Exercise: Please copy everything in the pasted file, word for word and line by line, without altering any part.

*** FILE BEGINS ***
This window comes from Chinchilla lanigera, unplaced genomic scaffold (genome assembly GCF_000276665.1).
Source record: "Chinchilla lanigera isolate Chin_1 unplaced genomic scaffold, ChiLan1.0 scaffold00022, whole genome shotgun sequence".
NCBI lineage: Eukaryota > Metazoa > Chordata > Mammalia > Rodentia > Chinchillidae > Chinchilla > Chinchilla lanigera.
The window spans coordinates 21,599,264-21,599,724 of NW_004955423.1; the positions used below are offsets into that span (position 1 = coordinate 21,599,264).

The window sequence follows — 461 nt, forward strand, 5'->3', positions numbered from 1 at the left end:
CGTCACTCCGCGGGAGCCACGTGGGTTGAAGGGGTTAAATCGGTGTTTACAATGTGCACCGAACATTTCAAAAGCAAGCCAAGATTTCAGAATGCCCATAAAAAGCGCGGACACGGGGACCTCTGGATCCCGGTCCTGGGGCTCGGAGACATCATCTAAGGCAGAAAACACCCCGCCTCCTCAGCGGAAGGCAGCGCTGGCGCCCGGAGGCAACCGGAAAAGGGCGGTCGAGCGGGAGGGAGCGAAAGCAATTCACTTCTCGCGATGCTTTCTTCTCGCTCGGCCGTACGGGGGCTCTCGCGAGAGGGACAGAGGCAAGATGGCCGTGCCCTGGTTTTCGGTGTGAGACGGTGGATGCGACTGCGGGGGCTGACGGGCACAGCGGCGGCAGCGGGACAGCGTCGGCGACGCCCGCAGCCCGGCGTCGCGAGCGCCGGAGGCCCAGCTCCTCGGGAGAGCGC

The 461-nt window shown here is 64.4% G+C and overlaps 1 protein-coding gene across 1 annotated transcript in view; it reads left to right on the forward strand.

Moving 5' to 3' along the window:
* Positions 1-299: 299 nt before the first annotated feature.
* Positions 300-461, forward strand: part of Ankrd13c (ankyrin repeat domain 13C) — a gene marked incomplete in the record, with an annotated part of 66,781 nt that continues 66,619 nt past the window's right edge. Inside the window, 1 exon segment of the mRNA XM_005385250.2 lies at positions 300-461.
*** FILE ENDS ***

This window comes from Chinchilla lanigera, unplaced genomic scaffold (genome assembly GCF_000276665.1).
Source record: "Chinchilla lanigera isolate Chin_1 unplaced genomic scaffold, ChiLan1.0 scaffold00022, whole genome shotgun sequence".
NCBI lineage: Eukaryota > Metazoa > Chordata > Mammalia > Rodentia > Chinchillidae > Chinchilla > Chinchilla lanigera.
The window spans coordinates 21,599,264-21,599,724 of NW_004955423.1; the positions used below are offsets into that span (position 1 = coordinate 21,599,264).

The window sequence follows — 461 nt, forward strand, 5'->3', positions numbered from 1 at the left end:
CGTCACTCCGCGGGAGCCACGTGGGTTGAAGGGGTTAAATCGGTGTTTACAATGTGCACCGAACATTTCAAAAGCAAGCCAAGATTTCAGAATGCCCATAAAAAGCGCGGACACGGGGACCTCTGGATCCCGGTCCTGGGGCTCGGAGACATCATCTAAGGCAGAAAACACCCCGCCTCCTCAGCGGAAGGCAGCGCTGGCGCCCGGAGGCAACCGGAAAAGGGCGGTCGAGCGGGAGGGAGCGAAAGCAATTCACTTCTCGCGATGCTTTCTTCTCGCTCGGCCGTACGGGGGCTCTCGCGAGAGGGACAGAGGCAAGATGGCCGTGCCCTGGTTTTCGGTGTGAGACGGTGGATGCGACTGCGGGGGCTGACGGGCACAGCGGCGGCAGCGGGACAGCGTCGGCGACGCCCGCAGCCCGGCGTCGCGAGCGCCGGAGGCCCAGCTCCTCGGGAGAGCGC

The 461-nt window shown here is 64.4% G+C and overlaps 1 protein-coding gene across 1 annotated transcript in view; it reads left to right on the forward strand.

Moving 5' to 3' along the window:
* Positions 1-299: 299 nt before the first annotated feature.
* Positions 300-461, forward strand: part of Ankrd13c (ankyrin repeat domain 13C) — a gene marked incomplete in the record, with an annotated part of 66,781 nt that continues 66,619 nt past the window's right edge. Inside the window, 1 exon segment of the mRNA XM_005385250.2 lies at positions 300-461.